The dark side of developing apps. Reports of scrappy young software companies developing hit apps for smart phones have become the feel-good success stories of the past few years. However, as Wired reports, there are a number of pitfalls out there for small companies who place all their hopes on the whims of large corporations such as Google or Apple. One example is the software start-up Hello, Chair, which worked for nine months on an iPhone app called Appsaurus, which recommends other apps based on those you already own. Hello, Chair's hard work proved all for naught when Apple introduced their free app recommendation tool called App Store Genius. As one of the Hello, Chair developers explained, "That's one of the scariest things: If Apple moves an inch, they crush a bunch of little developers." While you can't fault companies like Apple or Google for developing their own apps, there has been a good deal of scrutiny over the somewhat arbitrary apps approval policy. In fact, today's ReadWriteWeb tells the story of three apps developers who have signed an online petition asking Apple to okay their apps, all of which have been awaiting approval for months.

The speed dating model of hiring Small companies looking to hire are buried under a mountain of resumes in the current employers' market, and making the wrong decision can be costly. I Love Rewards, a Wellesley, Massachusetts-based consulting firm had 1,200 candidates for nine openings but they narrowed it down to 68 in two easy steps, reports The Wall Street Journal. First they asked candidates to fly to an open house in Toronto which decreased the pool by 800. Then they held a series of speed dating-style interviews to locate the most enthusiastic candidates. Other companies have found success in tapping the talent pool by using applicant tracking software and video interviews or by asking hard-hitting questions like "How would you design Bill Gates's bathroom?"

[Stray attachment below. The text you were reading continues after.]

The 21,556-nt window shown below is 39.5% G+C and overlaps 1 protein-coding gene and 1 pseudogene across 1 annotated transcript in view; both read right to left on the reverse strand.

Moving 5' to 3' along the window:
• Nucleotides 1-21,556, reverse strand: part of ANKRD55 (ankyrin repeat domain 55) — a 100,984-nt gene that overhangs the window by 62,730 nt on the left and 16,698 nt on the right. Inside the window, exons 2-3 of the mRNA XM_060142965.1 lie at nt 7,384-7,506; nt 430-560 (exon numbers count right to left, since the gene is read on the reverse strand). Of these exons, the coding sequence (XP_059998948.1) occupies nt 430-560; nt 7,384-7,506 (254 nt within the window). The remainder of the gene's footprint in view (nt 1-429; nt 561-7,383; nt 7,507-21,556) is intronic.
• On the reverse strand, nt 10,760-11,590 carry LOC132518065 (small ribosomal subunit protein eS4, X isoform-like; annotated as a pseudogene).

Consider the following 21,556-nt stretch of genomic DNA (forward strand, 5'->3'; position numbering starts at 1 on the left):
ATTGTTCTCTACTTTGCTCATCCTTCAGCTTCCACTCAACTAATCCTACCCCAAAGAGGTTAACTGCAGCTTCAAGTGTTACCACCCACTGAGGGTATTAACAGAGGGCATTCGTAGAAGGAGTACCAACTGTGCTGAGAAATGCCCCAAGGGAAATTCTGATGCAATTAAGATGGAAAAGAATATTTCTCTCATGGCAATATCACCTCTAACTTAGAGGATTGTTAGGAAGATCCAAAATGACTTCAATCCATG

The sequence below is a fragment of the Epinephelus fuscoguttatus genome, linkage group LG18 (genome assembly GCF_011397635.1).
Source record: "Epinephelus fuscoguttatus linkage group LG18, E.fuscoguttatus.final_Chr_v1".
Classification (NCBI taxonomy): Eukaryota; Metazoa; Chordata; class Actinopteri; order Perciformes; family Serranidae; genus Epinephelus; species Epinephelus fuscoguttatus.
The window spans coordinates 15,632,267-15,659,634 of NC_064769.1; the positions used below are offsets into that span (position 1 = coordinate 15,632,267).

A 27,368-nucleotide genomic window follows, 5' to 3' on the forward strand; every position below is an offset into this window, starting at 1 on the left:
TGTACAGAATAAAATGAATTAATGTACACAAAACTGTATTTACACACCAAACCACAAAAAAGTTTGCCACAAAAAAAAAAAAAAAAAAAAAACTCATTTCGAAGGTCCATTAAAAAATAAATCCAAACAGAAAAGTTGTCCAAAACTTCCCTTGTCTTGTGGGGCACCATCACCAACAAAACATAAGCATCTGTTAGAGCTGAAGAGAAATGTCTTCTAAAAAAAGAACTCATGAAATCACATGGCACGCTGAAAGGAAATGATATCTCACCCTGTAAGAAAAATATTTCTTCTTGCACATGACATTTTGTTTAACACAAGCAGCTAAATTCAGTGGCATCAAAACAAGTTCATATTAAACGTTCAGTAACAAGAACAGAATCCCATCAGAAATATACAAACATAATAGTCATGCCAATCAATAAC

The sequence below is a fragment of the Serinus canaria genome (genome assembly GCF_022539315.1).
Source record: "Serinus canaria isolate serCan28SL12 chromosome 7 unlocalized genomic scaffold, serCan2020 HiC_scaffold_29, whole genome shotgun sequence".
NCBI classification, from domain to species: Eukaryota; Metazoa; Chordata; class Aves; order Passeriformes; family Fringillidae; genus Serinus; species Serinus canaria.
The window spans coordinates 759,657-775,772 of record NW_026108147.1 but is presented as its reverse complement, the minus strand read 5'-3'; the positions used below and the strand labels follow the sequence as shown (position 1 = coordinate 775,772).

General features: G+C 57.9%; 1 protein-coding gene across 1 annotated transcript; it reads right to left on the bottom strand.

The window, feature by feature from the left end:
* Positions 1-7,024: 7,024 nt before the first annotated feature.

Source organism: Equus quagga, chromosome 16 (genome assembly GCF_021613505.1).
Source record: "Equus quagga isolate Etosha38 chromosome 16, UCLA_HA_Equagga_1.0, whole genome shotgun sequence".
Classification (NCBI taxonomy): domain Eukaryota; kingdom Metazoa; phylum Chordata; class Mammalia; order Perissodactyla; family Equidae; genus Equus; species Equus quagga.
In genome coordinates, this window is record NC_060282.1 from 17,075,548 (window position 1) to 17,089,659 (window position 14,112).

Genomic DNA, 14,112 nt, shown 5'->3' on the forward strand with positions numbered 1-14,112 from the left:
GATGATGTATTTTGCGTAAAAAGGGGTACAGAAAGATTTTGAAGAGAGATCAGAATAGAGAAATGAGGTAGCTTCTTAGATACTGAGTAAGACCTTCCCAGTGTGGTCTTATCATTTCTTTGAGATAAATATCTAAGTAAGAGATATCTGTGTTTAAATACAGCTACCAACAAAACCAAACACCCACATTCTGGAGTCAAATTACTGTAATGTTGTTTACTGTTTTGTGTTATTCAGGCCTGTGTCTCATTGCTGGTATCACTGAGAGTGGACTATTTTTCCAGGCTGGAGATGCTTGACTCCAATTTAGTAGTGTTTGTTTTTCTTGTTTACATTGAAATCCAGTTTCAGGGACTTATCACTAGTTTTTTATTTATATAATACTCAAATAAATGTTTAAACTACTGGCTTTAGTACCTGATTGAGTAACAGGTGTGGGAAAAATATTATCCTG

Why accounting matters. It's not glamorous and it won't turn a bad idea into a good business. At the same time, all good businesses have it. Entrepreneur and New York Times small business blogger Jay Goltz delves into the paradox of accounting.

Using social media for giving. According to our friends over at Fast Company, Chase Bank is embarking on a crowdsourcing effort to raise money for charities via Facebook. The app, called the Chase Community Giving Program, allows users to pick from over 500,000 charities to receive money from Chase's philanthropy fund. The candidates range from a number of categories, such as healthcare and environment, with a $1 million prize going to the top charity ($100,000 for the top five, and $25,000 for the 100 finalists). The winners will be announced on December 15. A head count of 300 million Facebook users provides Chase with a pretty formidable crowdsourcing tool -- could this spur a trend in marrying social media with philanthropy?

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Last updated: Nov 17, 2009